1975 Chevy Truck Specsby Tom Lutzenberger
When Don McLean wrote his "American Pie" anthem, singing about driving his Chevy to the levee, it evoked a heartland memory of America embodied in a pickup truck. The 1975 Chevrolet truck was the standard model continued during the same decade and used by thousands of drivers, young and old. The specifications on the truck tell a bit about history as well, designed before the oil embargo and gas line shortages had hit in full effect. Even by today's standards versus SUVs, the '75 model was still a large vehicle in its own right.
The truck was sold in a six-cylinder and eight-cylinder engine design, depending on the owner's preference. However, California buyer's were limited to just the V-8 engine because state emission standards barring the smaller engine.
Six-cylinder engines came in two choices: a 205-cubic inch model and a 292-cubic inch option.
The eight-cylinder design offered five different choices with the bottom of the range providing a 307-cubic inch engine and the top monster sizing in at 400-cubic inches.
The truck grille sported the horizontal, body-wide truck emblem on the front of the vehicle.
The truck body shape continued the "rounded body" features of design started with the 1973 model. This same 1975 shape continued until changed in 1991.
Changes Made in 1975
The 1975 model marked the first year the smaller 307 V-8 engine was not used in the Chevy truck.
The eight-cylinder engine built with the '75 truck model had an output of 6,000 pounds of towing with a 400-cubic inch engine.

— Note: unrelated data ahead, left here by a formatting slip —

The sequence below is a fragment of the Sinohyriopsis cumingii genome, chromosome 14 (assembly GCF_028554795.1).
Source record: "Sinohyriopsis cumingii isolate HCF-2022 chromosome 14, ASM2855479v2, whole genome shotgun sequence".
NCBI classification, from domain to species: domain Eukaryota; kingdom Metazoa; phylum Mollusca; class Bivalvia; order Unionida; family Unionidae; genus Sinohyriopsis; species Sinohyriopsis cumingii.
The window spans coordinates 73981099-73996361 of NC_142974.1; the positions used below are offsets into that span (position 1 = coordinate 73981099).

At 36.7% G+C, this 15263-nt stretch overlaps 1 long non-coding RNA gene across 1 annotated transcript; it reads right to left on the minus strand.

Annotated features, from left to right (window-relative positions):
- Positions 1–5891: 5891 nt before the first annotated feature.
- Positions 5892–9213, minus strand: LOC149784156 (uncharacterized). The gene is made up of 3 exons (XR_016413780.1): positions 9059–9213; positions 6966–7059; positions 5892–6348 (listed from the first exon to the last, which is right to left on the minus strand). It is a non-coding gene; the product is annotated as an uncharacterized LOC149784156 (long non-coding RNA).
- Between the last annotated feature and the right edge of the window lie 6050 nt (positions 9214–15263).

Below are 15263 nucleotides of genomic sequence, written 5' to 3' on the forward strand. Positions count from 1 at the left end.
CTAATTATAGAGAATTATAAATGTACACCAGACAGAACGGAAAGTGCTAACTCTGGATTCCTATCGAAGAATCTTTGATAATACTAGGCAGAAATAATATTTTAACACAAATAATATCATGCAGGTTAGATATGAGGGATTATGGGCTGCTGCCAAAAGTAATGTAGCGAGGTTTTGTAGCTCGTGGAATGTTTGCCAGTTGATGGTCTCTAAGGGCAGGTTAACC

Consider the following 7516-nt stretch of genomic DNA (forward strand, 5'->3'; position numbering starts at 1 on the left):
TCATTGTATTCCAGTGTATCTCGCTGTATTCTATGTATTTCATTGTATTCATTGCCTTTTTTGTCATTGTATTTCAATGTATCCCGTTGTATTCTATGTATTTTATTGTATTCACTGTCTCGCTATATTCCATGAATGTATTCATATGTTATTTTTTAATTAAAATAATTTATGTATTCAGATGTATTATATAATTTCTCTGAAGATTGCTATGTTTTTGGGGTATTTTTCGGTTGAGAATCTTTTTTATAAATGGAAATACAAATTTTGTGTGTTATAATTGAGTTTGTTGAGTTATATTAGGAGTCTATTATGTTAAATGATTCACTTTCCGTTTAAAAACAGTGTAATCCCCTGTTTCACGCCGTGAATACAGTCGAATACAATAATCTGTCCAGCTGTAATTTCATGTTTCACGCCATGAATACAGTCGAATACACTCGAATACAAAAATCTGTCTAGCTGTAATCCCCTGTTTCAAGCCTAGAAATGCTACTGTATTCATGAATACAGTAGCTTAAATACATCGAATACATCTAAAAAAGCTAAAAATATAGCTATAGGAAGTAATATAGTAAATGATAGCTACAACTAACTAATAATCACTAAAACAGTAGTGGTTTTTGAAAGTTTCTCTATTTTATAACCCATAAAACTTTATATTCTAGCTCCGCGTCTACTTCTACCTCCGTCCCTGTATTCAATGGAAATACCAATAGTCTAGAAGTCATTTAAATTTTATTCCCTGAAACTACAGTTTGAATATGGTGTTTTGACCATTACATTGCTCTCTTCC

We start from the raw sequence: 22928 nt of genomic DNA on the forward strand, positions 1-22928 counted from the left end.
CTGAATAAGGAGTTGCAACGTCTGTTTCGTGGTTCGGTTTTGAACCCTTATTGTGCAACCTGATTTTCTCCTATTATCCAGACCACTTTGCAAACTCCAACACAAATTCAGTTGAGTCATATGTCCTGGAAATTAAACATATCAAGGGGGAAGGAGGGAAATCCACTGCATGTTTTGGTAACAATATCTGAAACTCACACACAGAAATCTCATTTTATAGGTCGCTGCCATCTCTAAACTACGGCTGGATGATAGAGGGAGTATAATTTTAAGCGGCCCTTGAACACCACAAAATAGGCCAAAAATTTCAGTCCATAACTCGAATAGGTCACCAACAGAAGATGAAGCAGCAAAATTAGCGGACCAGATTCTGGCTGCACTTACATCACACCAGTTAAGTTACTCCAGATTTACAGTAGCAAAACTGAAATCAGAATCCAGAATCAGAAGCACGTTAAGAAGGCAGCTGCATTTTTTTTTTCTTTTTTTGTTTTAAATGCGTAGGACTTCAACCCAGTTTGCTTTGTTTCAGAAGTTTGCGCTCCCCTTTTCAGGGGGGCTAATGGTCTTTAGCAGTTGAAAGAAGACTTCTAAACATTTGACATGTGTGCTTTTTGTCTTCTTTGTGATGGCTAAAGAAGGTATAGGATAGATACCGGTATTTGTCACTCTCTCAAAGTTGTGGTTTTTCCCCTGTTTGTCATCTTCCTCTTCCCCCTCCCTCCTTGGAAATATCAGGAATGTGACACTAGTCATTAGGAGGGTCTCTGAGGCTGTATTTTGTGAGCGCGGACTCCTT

The matching transmission to the V-8 engine makeup was an automatic with an NP 203 four-wheel drive design. The manual transmission choice provided the NP 205 transfer case.
New trucks came with three different trim options. The standard package provided was the Custom trim. The Scottsdale provided the middle of the road option, and the Silverado trim was reserved for the full-price choice.
The chassis type came in four different options which include the standard two- and four-wheel drive choices and then package designs for light duty or commercial use. The transmission on the automatic was limited to a three-speed package, but the manual transmission provided a choice of four speeds.
Since 2009 Tom Lutzenberger has written for various websites, covering topics ranging from finance to automotive history. Lutzenberger works in public finance and policy and consults on a variety of analytical services. His education includes a Bachelor of Arts in English and political science from Saint Mary's College and a Master of Business Administration in finance and marketing from California State University, Sacramento.